Common Causes of Infertility

Common Causes of Infertility

Explore the common causes of infertility and find solutions. This comprehensive guide helps couples navigate challenges on their journey to parenthood.

Common Causes of Infertility. Infertility can be caused by problems in either the male or female reproductive system. It can also be a result of an illness or injury. For women, problems with ovulation (releasing an egg) are common. Other problems include blocked fallopian tubes, pelvic surgery and scar tissue, uterine fibroids, a narrowed cervix or lack of cervical mucus, endometriosis and cancer treatment.

1. Causes of Infertility – Ovulation Disorders

One of the most common causes of infertility is a problem with ovulation. This can happen due to a variety of reasons, such as polycystic ovary syndrome (PCOS), or it can be caused by disorders affecting the endocrine system such as hypothalamic amenorrhea.

It can also occur due to blockage in the fallopian tubes that carry sperm. This can be caused by pelvic inflammatory disease (PID), which is an infection of the uterus, fallopian tubes and/or ovaries. It can also be caused by endometriosis, which occurs when pieces of the womb lining start to grow in other places such as the ovaries or in the fallopian tubes.

Lastly, a problem with the cervix can cause infertility. This can happen if the cervix is too small or the lining is too thick to allow an egg to implant. In males, a low number of healthy sperm or a defect in the chromosomes can also lead to infertility.

2. Causes of Infertility – Endometriosis

Endometriosis is one of the leading causes of female infertility. It occurs when cells similar to those found in the uterine lining grow outside of the womb and then bleed each month. The blood cannot leave the body, so it is reabsorbed into the tissue inside the pelvis, creating inflammation, pain and scarring.

Symptoms include painful periods, pain during sex and infertility. Other symptoms include bowel issues, like constipation or diarrhea, bloating and heavy menstrual bleeding.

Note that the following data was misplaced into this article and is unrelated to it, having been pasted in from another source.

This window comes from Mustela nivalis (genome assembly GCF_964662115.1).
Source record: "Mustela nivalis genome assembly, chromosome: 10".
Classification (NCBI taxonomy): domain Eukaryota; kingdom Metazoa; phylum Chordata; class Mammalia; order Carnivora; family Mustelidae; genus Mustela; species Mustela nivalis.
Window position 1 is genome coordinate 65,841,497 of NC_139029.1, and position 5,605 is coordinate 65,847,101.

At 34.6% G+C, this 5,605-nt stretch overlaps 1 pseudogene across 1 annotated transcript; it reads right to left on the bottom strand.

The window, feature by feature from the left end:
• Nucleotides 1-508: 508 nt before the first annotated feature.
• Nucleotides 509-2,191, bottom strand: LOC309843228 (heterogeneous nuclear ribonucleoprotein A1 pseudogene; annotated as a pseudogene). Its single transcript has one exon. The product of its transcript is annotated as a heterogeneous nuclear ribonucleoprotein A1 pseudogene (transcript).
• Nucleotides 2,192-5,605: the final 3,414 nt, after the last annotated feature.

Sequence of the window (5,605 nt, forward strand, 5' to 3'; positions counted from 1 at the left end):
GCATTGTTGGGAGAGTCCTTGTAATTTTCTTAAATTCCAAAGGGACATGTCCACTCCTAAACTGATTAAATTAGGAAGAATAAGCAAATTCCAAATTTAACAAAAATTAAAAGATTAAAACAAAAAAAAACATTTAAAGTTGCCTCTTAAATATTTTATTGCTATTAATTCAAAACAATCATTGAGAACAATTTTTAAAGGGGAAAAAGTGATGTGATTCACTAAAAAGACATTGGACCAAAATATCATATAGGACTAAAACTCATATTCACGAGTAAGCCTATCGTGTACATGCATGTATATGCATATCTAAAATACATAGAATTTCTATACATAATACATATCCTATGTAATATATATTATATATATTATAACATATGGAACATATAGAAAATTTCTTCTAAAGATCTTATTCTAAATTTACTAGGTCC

Doctors don’t know why women with endometriosis have fertility problems, but they suspect it has to do with inflammation, hormone changes and the ability of the fallopian tubes to carry eggs. Surgery to remove the endometrial growths improves pregnancy rates in women with mild to moderate cases. If severe, a hysterectomy (removal of the uterus and fallopian tubes) may be needed to reduce inflammation and increase fertility. Medications can also help.

3. Causes of Infertility – Polycystic Ovary Syndrome (PCOS)

One of the most common causes of infertility is polycystic ovary syndrome (PCOS). It’s a hormone disorder that affects 8-13% of reproductive-aged women. It leads to irregular periods, excess androgen levels and cysts in the ovaries. It may also increase a woman’s risk of heart disease, metabolic syndrome and endometrial cancer. It often runs in families.

For a woman to get pregnant, an egg from her ovaries has to be fertilised by sperm from her partner. The fertilised egg must then implant in the uterus. A few female fertility problems can prevent this from happening, including a blockage in the fallopian tubes or abnormalities of the uterus such as fibroids or endometriosis.